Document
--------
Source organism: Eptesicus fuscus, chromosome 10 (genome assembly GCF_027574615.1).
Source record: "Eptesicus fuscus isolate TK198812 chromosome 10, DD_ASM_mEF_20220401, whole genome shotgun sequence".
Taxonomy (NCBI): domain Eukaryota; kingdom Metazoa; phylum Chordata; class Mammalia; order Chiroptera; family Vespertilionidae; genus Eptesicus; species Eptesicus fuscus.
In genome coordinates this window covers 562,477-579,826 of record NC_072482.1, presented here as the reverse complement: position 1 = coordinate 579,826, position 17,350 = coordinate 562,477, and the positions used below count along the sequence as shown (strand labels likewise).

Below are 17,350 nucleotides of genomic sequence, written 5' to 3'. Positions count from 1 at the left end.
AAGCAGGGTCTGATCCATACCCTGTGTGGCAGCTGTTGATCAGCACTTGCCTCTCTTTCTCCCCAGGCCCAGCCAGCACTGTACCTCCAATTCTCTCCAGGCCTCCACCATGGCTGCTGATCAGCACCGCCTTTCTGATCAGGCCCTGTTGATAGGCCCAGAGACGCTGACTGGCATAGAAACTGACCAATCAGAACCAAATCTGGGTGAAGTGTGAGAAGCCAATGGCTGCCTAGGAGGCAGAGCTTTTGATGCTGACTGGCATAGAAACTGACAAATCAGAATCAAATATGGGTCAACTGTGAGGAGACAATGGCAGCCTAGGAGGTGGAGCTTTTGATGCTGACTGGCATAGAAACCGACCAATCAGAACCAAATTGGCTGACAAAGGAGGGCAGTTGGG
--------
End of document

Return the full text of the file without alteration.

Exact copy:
Source organism: Eptesicus fuscus, chromosome 10 (genome assembly GCF_027574615.1).
Source record: "Eptesicus fuscus isolate TK198812 chromosome 10, DD_ASM_mEF_20220401, whole genome shotgun sequence".
Taxonomy (NCBI): domain Eukaryota; kingdom Metazoa; phylum Chordata; class Mammalia; order Chiroptera; family Vespertilionidae; genus Eptesicus; species Eptesicus fuscus.
In genome coordinates this window covers 562,477-579,826 of record NC_072482.1, presented here as the reverse complement: position 1 = coordinate 579,826, position 17,350 = coordinate 562,477, and the positions used below count along the sequence as shown (strand labels likewise).

Below are 17,350 nucleotides of genomic sequence, written 5' to 3'. Positions count from 1 at the left end.
AAGCAGGGTCTGATCCATACCCTGTGTGGCAGCTGTTGATCAGCACTTGCCTCTCTTTCTCCCCAGGCCCAGCCAGCACTGTACCTCCAATTCTCTCCAGGCCTCCACCATGGCTGCTGATCAGCACCGCCTTTCTGATCAGGCCCTGTTGATAGGCCCAGAGACGCTGACTGGCATAGAAACTGACCAATCAGAACCAAATCTGGGTGAAGTGTGAGAAGCCAATGGCTGCCTAGGAGGCAGAGCTTTTGATGCTGACTGGCATAGAAACTGACAAATCAGAATCAAATATGGGTCAACTGTGAGGAGACAATGGCAGCCTAGGAGGTGGAGCTTTTGATGCTGACTGGCATAGAAACCGACCAATCAGAACCAAATTGGCTGACAAAGGAGGGCAGTTGGG